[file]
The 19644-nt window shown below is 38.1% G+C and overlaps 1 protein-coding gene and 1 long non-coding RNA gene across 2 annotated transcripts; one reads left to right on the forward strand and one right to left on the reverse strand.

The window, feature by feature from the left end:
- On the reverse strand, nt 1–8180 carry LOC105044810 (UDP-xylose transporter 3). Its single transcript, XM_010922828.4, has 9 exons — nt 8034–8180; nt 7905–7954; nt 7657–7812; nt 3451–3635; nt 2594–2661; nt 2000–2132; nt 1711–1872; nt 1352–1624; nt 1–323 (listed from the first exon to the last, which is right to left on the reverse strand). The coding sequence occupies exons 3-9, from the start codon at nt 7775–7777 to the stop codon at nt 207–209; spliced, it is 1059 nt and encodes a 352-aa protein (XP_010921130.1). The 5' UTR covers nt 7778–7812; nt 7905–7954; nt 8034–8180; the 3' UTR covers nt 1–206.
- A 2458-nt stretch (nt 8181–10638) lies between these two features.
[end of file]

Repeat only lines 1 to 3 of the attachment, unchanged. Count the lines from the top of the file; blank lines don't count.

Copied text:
The 19644-nt window shown below is 38.1% G+C and overlaps 1 protein-coding gene and 1 long non-coding RNA gene across 2 annotated transcripts; one reads left to right on the forward strand and one right to left on the reverse strand.

The window, feature by feature from the left end:
- On the reverse strand, nt 1–8180 carry LOC105044810 (UDP-xylose transporter 3). Its single transcript, XM_010922828.4, has 9 exons — nt 8034–8180; nt 7905–7954; nt 7657–7812; nt 3451–3635; nt 2594–2661; nt 2000–2132; nt 1711–1872; nt 1352–1624; nt 1–323 (listed from the first exon to the last, which is right to left on the reverse strand). The coding sequence occupies exons 3-9, from the start codon at nt 7775–7777 to the stop codon at nt 207–209; spliced, it is 1059 nt and encodes a 352-aa protein (XP_010921130.1). The 5' UTR covers nt 7778–7812; nt 7905–7954; nt 8034–8180; the 3' UTR covers nt 1–206.